State-by-State Figures Included

The millionaire surcharge that would have offset the cost of Senate Democrats’ proposed payroll tax cut would have affected only one-tenth of one percent of taxpayers in the majority of states, and in no state would those affected pay more than an average of 2.5 percent of their income under the surcharge, as explained in a new fact sheet from CTJ.

Nationally, just 0.2 percent of taxpayers would be affected by the surcharge and those affected would pay 2.1 percent of their income, on average under the proposal.

The surcharge would be 3.25 percent of the portion of any taxpayer’s adjusted gross income (AGI) in excess of $1 million starting in 2013. This means that a taxpayer with AGI of $1.1 million in a given year would pay a surcharge equal to 3.25 percent of $100,000, which is $3,250 (less than one-third of one percent of the taxpayers’ AGI). Taxpayers with AGI below $1 million would be unaffected by the surcharge.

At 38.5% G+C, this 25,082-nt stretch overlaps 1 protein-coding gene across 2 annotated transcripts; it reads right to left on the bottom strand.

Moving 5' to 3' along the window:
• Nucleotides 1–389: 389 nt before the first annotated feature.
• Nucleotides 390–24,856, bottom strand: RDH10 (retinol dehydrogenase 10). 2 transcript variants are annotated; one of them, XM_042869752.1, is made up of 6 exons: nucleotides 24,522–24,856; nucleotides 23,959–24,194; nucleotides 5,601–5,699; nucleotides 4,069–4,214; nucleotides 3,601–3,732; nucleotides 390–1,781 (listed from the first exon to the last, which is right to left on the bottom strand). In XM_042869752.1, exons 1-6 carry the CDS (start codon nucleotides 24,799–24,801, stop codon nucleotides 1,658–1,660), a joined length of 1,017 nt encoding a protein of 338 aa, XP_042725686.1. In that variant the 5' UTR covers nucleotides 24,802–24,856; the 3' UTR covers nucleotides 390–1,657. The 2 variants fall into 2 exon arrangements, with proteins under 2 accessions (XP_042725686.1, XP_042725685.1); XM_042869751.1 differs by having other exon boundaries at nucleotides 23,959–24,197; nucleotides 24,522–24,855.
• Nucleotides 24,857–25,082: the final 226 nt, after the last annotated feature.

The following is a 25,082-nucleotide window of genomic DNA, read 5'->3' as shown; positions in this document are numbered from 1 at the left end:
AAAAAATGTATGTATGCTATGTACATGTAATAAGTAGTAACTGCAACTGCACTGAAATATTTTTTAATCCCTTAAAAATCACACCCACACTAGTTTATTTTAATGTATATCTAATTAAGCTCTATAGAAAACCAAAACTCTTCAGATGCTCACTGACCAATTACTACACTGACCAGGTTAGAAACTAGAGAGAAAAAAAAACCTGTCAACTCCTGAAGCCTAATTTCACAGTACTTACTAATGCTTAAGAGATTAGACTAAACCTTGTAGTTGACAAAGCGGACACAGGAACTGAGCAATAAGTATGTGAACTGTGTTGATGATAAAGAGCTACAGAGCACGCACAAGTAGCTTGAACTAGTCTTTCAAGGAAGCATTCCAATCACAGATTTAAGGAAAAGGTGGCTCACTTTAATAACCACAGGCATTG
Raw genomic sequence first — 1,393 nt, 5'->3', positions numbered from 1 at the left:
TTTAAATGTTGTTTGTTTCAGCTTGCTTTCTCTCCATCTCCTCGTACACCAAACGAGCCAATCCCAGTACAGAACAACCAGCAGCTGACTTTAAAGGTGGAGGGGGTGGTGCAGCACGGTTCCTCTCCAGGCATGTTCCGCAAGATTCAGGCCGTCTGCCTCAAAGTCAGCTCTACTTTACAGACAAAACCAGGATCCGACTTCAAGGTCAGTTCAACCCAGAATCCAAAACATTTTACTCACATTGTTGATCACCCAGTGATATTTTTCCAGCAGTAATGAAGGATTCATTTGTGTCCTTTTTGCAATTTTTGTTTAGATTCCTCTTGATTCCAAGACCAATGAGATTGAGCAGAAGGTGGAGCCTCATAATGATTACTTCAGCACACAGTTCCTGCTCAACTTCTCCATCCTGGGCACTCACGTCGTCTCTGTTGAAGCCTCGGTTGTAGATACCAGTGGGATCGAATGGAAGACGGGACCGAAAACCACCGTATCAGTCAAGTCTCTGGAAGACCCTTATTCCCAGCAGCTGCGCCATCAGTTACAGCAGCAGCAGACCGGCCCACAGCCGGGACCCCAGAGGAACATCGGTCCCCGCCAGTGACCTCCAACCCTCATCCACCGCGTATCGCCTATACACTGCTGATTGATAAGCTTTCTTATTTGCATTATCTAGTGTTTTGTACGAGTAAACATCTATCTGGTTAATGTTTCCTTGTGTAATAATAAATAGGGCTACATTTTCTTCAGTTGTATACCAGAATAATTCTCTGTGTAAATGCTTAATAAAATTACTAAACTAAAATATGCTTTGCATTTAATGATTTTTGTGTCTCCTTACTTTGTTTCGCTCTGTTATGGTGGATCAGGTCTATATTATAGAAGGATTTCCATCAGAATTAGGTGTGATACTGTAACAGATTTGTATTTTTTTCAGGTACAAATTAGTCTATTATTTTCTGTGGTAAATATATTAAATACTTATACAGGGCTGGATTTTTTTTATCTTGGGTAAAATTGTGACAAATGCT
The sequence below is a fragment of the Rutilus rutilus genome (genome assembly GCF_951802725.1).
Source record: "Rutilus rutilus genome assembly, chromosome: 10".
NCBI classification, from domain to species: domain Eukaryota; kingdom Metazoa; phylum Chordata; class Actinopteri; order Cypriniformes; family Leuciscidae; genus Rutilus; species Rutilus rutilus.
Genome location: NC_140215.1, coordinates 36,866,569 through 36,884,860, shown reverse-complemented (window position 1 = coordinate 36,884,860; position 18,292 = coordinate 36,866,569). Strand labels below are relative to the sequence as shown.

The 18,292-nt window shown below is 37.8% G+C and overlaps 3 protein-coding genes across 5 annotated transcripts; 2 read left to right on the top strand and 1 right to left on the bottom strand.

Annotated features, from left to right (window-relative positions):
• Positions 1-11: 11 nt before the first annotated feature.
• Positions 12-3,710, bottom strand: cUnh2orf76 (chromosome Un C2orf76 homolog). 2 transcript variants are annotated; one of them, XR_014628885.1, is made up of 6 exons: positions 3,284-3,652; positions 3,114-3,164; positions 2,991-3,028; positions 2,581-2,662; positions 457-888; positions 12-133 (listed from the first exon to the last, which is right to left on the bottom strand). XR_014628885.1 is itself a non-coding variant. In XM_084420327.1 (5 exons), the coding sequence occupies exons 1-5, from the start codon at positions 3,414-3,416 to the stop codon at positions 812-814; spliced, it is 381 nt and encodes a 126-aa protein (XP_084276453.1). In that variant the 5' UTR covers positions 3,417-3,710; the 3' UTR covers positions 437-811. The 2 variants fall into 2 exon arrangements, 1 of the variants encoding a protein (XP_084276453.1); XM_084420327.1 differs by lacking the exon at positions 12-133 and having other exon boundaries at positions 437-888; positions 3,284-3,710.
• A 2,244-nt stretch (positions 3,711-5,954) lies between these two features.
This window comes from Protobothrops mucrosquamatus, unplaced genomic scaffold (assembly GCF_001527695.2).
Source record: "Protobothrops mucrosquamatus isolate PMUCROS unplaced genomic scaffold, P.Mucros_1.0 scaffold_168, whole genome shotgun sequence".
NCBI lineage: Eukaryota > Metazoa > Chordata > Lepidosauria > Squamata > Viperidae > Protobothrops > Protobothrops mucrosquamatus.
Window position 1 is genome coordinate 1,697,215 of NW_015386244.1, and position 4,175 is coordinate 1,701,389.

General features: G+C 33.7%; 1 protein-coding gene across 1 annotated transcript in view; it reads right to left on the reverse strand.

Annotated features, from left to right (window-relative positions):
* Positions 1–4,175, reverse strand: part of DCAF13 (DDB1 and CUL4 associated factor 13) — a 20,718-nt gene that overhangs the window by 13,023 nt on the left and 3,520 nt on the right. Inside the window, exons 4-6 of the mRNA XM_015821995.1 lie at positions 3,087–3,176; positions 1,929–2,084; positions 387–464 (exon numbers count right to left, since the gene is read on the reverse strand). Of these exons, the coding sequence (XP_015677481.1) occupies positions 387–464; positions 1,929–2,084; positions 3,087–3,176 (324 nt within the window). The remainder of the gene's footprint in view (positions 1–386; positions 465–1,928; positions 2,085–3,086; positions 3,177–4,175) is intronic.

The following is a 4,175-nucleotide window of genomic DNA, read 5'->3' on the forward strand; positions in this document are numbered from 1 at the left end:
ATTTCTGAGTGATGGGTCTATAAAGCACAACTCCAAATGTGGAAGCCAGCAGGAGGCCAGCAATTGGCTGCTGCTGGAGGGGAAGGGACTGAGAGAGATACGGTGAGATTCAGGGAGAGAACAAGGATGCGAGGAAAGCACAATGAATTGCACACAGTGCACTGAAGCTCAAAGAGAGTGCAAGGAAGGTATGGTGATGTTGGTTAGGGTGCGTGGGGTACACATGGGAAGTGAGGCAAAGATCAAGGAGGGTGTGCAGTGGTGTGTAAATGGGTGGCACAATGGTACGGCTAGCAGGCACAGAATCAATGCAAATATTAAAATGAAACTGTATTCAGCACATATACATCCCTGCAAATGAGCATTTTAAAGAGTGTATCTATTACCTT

Of the 49 Senators who blocked the Democrats’ payroll tax proposal yesterday, the surcharge motivated many of them. Others blocked the proposal because they objected to the idea of a payroll tax cut in principle. Most Republican Senators actually voted against the version of the payroll tax brought to the floor by GOP leaders, which would have been offset with reductions in federal government jobs and compensation. (See related story about CTJ’s figures on the payroll tax cut.)

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